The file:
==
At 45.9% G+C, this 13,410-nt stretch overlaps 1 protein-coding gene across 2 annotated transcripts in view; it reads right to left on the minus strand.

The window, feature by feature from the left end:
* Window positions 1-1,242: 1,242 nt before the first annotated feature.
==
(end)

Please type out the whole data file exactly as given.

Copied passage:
At 45.9% G+C, this 13,410-nt stretch overlaps 1 protein-coding gene across 2 annotated transcripts in view; it reads right to left on the minus strand.

The window, feature by feature from the left end:
* Window positions 1-1,242: 1,242 nt before the first annotated feature.